Updated: Jun 9
By Samin Nosrat
It’s another nerdy book this month and I can say in all honesty about this one that if I was only allowed one cookery book on my shelf - this would be the one I would choose.
Salt, Fat, Acid, Heat is less of a recipe book and more of a cooking bible. I adore the informal way in which Samin takes you through each of the key elements of cooking whilst relating them to her own personal experiences as a chef. The descriptions throughout provide scientific reasoning without being overwhelming. This book is an absolute goldmine of helpful tips which will allow you to transform the way you cook. If you are a rigid recipe follower it will help you to understand why every individual step is necessary, and if you are a ‘wing it and see’ kind of cook then it will help you to understand what will and will not work. I cannot recommend this book enough for anyone who is even remotely interested in cooking. I haven’t even mentioned the amazing illustrations or handy pull out charts..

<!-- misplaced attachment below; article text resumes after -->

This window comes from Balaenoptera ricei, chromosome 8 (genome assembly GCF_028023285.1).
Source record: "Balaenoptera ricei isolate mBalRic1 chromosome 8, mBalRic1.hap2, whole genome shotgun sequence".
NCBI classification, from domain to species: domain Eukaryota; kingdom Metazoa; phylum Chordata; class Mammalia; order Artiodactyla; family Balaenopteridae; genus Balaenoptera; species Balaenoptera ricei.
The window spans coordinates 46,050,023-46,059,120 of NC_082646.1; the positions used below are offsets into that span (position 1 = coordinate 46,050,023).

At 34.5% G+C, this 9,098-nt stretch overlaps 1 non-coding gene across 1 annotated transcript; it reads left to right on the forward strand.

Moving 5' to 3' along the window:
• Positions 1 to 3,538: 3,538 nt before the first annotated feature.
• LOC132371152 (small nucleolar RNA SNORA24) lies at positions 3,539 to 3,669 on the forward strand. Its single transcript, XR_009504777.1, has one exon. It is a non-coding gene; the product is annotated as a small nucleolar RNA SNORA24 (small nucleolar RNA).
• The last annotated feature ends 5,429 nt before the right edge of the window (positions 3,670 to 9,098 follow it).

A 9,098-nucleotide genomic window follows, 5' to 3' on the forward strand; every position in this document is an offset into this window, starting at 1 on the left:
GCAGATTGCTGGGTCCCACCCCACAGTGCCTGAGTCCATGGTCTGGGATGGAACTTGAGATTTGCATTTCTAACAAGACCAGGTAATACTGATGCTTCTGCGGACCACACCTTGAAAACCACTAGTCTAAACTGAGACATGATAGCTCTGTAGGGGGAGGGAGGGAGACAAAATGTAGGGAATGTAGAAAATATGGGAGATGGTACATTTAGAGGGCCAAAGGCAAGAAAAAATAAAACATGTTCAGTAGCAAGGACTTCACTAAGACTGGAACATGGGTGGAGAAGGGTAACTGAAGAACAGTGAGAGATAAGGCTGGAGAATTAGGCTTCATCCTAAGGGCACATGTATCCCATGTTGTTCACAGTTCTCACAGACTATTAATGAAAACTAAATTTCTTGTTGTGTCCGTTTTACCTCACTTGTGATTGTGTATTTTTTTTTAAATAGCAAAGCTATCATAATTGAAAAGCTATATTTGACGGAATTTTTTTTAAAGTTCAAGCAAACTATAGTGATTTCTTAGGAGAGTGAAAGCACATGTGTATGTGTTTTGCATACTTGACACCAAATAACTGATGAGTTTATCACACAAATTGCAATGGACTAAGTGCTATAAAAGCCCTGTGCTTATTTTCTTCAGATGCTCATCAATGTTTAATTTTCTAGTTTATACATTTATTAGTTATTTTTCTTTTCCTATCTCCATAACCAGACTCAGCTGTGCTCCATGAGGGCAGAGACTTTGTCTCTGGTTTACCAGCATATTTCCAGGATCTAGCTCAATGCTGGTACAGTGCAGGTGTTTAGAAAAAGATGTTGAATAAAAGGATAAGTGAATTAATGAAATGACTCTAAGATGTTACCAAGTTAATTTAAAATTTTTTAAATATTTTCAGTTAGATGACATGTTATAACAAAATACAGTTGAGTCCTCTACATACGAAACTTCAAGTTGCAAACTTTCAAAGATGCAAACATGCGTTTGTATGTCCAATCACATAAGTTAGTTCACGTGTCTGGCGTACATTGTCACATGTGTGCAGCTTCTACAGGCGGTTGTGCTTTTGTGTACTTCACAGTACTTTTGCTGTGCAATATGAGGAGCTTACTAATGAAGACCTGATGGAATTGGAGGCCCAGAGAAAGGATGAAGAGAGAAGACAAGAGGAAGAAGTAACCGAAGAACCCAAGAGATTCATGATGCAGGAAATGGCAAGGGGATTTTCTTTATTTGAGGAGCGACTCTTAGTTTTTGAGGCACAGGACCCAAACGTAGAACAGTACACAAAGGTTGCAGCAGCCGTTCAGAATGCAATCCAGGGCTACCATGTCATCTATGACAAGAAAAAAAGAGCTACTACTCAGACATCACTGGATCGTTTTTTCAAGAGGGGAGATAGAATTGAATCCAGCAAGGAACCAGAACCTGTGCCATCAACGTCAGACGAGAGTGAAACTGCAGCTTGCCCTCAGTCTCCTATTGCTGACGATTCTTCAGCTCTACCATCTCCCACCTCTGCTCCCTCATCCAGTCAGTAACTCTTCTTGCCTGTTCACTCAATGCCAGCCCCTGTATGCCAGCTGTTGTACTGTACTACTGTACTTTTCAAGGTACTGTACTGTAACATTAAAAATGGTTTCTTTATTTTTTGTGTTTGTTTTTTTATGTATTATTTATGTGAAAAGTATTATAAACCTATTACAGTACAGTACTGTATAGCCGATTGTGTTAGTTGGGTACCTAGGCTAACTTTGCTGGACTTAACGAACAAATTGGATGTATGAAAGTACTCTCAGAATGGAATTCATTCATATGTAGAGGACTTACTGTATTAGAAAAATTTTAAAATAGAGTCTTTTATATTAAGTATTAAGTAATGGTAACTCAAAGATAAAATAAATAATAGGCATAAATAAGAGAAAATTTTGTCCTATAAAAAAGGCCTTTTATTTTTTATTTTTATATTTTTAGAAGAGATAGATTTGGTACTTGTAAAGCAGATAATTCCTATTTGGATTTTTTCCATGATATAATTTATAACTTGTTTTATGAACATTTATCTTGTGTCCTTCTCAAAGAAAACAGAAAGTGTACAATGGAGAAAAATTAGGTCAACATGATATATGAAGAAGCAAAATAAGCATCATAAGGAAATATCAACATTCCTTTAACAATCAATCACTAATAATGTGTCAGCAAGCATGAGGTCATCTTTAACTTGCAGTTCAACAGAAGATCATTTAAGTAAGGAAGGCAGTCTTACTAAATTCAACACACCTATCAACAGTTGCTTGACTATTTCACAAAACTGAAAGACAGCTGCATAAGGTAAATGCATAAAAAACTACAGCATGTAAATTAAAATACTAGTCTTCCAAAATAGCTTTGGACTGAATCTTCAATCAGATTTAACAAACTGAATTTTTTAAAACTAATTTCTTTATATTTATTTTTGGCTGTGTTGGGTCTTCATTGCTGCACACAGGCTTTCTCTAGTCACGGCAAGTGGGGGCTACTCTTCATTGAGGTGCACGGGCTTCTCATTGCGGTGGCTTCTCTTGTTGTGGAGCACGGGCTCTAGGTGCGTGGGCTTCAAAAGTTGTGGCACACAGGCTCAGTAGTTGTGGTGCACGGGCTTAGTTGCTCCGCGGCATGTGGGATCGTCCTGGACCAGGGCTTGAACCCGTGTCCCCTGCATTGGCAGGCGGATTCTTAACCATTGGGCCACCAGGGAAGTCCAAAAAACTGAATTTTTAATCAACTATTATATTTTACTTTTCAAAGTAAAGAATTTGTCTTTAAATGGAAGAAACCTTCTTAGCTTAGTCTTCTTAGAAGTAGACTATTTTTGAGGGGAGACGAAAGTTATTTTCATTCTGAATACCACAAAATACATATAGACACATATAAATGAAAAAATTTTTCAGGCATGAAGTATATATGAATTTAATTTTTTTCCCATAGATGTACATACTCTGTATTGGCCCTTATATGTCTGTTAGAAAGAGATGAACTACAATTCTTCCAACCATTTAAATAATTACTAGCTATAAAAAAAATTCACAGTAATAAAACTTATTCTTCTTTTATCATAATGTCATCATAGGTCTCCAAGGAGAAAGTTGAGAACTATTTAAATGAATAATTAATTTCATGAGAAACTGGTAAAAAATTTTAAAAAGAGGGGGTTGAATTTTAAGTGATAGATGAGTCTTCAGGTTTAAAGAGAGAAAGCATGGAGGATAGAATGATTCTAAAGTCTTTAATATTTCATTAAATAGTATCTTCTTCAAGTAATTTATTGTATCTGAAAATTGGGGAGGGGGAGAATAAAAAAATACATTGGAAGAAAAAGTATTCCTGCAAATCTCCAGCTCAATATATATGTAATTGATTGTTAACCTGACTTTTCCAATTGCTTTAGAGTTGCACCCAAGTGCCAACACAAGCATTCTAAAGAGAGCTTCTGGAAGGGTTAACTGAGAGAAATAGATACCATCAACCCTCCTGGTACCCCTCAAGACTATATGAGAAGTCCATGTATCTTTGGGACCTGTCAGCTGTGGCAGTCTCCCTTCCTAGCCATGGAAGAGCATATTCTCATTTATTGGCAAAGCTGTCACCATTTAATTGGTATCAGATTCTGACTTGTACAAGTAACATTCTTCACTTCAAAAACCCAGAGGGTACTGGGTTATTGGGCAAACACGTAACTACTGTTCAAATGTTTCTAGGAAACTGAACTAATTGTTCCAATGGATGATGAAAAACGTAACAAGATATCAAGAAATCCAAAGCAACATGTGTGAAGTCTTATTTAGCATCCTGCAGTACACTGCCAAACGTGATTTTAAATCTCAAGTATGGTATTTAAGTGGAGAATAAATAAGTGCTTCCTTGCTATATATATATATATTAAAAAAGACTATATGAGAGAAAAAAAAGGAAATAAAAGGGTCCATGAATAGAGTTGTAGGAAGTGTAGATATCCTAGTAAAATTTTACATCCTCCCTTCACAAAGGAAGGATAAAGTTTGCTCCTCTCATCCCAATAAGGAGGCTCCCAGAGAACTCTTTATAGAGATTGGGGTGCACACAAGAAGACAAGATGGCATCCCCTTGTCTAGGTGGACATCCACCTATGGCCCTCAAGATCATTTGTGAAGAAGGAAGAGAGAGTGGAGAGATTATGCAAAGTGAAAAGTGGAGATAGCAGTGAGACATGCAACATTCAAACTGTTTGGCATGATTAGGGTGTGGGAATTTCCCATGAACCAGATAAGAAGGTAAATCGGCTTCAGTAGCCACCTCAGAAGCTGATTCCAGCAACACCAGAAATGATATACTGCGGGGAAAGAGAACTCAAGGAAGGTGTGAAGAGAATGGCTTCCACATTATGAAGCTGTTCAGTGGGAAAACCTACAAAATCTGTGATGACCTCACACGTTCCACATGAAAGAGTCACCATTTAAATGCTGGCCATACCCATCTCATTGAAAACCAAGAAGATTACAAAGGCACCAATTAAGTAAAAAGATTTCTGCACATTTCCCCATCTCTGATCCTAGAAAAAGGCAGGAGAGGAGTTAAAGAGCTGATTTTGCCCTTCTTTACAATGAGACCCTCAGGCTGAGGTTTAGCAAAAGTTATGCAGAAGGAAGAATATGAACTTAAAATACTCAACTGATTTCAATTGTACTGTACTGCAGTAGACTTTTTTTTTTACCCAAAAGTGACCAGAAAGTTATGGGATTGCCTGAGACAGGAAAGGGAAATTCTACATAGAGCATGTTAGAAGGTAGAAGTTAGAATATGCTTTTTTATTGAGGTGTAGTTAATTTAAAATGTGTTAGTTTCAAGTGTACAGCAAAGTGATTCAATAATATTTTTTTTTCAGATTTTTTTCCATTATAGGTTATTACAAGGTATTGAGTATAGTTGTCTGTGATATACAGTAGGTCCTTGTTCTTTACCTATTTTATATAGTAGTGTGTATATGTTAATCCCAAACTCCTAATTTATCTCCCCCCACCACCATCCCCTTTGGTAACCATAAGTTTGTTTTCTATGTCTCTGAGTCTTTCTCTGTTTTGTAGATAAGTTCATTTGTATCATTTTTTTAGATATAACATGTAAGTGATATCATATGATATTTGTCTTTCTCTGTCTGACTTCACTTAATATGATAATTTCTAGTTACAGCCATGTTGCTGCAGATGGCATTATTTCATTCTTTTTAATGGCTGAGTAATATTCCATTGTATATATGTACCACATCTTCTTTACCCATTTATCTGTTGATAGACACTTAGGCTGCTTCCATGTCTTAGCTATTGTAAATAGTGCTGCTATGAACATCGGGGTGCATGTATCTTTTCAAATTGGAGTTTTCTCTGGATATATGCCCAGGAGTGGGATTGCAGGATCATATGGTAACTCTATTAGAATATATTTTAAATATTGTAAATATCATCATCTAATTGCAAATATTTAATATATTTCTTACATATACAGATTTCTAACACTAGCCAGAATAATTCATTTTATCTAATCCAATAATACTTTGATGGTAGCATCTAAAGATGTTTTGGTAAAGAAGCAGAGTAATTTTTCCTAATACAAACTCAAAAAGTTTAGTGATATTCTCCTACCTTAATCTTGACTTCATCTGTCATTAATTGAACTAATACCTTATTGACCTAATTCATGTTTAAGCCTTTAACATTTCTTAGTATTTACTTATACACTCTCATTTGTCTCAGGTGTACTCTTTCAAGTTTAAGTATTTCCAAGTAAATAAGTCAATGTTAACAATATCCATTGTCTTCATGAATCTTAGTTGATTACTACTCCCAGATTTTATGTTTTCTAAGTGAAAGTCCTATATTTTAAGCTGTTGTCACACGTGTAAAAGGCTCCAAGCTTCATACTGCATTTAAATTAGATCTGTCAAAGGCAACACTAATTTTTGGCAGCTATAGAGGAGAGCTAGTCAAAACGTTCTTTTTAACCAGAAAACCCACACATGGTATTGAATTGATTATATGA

Instead of sharing my favourite recipes with you, let me share a handful of my favourite tips I’ve learned from it so far.
Tip 1: Layering flavour is important. If you want saltiness in a dish, don’t just add salt - you will build up a much more complex profile of flavours by introducing salt through multiple ingredients. The example given is of a caesar salad where the saltiness comes from the anchovies, the parmesan and worcestershire sauce. The same goes for any flavour - with acid, you may use lime juice, fish sauce, rice wine vinegar etc.
Tip 2: The importance of acid in a meal is probably the most underestimated of the four tenets Samin describes (at least it was for me before I read it). Acid is needed in a meal to provide contrast and therefore make flavours sing.
Tip 3: Salt your meat in advance (if you can). Salting meat in advance of cooking allows the salt to penetrate the entire piece of meat, not just the surface. This results in much more flavourful meat. It also tenderises the meat, giving it a more pleasant texture for eating. See the book for an expanded explanation of how this works!
If you’re not much of a reader but like the sound of this, lucky for you there is a Netflix series by the same name starring Samin Nosrat herself.